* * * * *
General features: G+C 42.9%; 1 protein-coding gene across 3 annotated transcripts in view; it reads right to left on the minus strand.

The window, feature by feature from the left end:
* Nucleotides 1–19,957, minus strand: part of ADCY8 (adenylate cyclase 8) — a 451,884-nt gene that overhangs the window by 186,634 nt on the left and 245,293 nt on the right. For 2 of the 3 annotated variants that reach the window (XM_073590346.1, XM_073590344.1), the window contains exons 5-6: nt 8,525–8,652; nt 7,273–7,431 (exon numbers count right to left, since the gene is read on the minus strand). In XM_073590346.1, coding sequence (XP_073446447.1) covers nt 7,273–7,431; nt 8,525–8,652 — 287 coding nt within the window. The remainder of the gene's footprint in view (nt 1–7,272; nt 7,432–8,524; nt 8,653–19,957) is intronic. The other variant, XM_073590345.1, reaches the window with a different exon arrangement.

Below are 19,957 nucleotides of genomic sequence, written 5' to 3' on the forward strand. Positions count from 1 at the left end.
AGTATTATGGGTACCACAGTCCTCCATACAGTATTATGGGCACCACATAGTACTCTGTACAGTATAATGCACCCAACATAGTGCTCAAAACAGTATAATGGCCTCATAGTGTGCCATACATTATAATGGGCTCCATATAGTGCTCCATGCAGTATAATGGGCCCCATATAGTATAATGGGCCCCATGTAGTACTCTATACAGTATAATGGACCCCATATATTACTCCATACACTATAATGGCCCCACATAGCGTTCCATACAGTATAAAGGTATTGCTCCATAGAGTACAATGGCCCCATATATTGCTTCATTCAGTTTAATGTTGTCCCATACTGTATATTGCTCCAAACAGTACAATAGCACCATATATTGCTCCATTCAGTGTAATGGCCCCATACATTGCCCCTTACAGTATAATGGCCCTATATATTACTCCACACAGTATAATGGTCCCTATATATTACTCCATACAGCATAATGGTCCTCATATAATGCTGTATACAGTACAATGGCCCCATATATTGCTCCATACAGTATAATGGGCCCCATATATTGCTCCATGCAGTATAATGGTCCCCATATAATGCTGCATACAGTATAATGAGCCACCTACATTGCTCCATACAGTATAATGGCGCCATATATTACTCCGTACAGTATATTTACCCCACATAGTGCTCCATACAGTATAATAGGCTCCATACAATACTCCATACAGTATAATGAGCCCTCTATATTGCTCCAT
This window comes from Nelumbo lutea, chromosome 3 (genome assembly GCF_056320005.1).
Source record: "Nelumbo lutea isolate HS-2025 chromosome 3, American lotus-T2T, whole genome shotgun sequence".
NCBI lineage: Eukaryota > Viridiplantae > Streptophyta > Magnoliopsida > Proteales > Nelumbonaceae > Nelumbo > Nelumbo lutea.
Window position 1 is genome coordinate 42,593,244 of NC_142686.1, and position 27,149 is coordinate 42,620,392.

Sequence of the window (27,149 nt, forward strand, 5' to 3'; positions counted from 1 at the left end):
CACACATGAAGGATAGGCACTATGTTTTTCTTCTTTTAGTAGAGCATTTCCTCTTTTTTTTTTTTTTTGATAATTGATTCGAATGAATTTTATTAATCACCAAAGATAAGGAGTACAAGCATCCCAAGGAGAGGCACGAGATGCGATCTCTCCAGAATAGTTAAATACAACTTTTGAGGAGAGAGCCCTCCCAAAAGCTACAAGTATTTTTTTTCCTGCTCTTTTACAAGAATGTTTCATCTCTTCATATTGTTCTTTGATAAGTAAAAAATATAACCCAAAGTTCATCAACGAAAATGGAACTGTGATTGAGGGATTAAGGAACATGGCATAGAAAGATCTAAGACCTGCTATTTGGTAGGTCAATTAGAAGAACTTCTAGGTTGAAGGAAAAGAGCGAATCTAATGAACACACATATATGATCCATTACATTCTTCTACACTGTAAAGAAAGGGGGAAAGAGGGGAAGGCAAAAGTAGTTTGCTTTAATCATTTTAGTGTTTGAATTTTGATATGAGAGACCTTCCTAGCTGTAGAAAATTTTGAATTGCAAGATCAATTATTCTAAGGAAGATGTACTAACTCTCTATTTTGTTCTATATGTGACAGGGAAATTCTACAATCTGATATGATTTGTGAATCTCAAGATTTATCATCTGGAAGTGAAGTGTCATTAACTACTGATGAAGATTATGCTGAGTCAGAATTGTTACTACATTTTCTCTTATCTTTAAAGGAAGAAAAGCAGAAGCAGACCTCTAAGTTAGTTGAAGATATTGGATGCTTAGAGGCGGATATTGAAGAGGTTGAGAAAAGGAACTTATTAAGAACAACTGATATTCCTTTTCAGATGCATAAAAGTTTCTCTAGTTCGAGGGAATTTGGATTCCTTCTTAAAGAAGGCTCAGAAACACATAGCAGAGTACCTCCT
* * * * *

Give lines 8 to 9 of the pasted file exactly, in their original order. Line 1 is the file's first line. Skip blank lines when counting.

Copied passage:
NCBI lineage: Eukaryota > Viridiplantae > Streptophyta > Magnoliopsida > Proteales > Nelumbonaceae > Nelumbo > Nelumbo lutea.
Window position 1 is genome coordinate 42,593,244 of NC_142686.1, and position 27,149 is coordinate 42,620,392.